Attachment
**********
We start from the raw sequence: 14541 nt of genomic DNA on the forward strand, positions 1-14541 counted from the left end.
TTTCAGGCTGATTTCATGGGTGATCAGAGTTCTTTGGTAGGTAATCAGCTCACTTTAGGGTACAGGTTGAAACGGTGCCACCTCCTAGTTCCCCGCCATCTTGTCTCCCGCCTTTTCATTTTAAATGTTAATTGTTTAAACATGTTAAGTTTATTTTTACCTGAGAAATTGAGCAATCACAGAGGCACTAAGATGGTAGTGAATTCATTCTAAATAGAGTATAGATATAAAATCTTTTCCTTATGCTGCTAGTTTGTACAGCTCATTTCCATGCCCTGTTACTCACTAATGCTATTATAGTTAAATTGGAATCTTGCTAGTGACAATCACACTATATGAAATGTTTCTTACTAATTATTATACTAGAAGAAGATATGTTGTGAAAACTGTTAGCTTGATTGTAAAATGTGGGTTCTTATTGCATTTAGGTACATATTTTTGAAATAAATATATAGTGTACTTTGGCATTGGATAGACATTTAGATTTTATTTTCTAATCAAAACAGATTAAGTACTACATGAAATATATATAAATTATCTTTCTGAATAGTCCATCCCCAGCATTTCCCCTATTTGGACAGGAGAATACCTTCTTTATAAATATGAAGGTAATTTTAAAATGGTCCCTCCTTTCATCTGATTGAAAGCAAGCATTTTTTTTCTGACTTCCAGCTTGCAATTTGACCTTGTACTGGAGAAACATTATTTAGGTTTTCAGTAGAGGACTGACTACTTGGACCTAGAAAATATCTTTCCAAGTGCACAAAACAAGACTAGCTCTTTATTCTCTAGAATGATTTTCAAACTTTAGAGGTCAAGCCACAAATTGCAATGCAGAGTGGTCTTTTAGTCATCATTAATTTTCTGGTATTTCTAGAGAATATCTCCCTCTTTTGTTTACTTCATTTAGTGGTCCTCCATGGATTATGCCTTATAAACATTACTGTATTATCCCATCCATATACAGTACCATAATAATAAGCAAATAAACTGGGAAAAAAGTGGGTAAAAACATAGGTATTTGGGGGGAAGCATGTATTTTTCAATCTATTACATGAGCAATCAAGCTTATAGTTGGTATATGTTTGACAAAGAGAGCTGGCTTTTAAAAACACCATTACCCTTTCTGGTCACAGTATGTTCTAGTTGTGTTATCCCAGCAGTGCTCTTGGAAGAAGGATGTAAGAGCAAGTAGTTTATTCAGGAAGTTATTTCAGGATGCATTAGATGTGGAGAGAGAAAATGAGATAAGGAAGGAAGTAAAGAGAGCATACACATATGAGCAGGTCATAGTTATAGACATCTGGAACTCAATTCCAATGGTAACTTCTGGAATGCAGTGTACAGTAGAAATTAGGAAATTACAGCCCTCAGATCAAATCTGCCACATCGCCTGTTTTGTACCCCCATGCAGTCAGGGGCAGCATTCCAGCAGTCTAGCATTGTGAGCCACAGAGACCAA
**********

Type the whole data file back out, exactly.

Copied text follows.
We start from the raw sequence: 14541 nt of genomic DNA on the forward strand, positions 1-14541 counted from the left end.
TTTCAGGCTGATTTCATGGGTGATCAGAGTTCTTTGGTAGGTAATCAGCTCACTTTAGGGTACAGGTTGAAACGGTGCCACCTCCTAGTTCCCCGCCATCTTGTCTCCCGCCTTTTCATTTTAAATGTTAATTGTTTAAACATGTTAAGTTTATTTTTACCTGAGAAATTGAGCAATCACAGAGGCACTAAGATGGTAGTGAATTCATTCTAAATAGAGTATAGATATAAAATCTTTTCCTTATGCTGCTAGTTTGTACAGCTCATTTCCATGCCCTGTTACTCACTAATGCTATTATAGTTAAATTGGAATCTTGCTAGTGACAATCACACTATATGAAATGTTTCTTACTAATTATTATACTAGAAGAAGATATGTTGTGAAAACTGTTAGCTTGATTGTAAAATGTGGGTTCTTATTGCATTTAGGTACATATTTTTGAAATAAATATATAGTGTACTTTGGCATTGGATAGACATTTAGATTTTATTTTCTAATCAAAACAGATTAAGTACTACATGAAATATATATAAATTATCTTTCTGAATAGTCCATCCCCAGCATTTCCCCTATTTGGACAGGAGAATACCTTCTTTATAAATATGAAGGTAATTTTAAAATGGTCCCTCCTTTCATCTGATTGAAAGCAAGCATTTTTTTTCTGACTTCCAGCTTGCAATTTGACCTTGTACTGGAGAAACATTATTTAGGTTTTCAGTAGAGGACTGACTACTTGGACCTAGAAAATATCTTTCCAAGTGCACAAAACAAGACTAGCTCTTTATTCTCTAGAATGATTTTCAAACTTTAGAGGTCAAGCCACAAATTGCAATGCAGAGTGGTCTTTTAGTCATCATTAATTTTCTGGTATTTCTAGAGAATATCTCCCTCTTTTGTTTACTTCATTTAGTGGTCCTCCATGGATTATGCCTTATAAACATTACTGTATTATCCCATCCATATACAGTACCATAATAATAAGCAAATAAACTGGGAAAAAAGTGGGTAAAAACATAGGTATTTGGGGGGAAGCATGTATTTTTCAATCTATTACATGAGCAATCAAGCTTATAGTTGGTATATGTTTGACAAAGAGAGCTGGCTTTTAAAAACACCATTACCCTTTCTGGTCACAGTATGTTCTAGTTGTGTTATCCCAGCAGTGCTCTTGGAAGAAGGATGTAAGAGCAAGTAGTTTATTCAGGAAGTTATTTCAGGATGCATTAGATGTGGAGAGAGAAAATGAGATAAGGAAGGAAGTAAAGAGAGCATACACATATGAGCAGGTCATAGTTATAGACATCTGGAACTCAATTCCAATGGTAACTTCTGGAATGCAGTGTACAGTAGAAATTAGGAAATTACAGCCCTCAGATCAAATCTGCCACATCGCCTGTTTTGTACCCCCATGCAGTCAGGGGCAGCATTCCAGCAGTCTAGCATTGTGAGCCACAGAGACCAA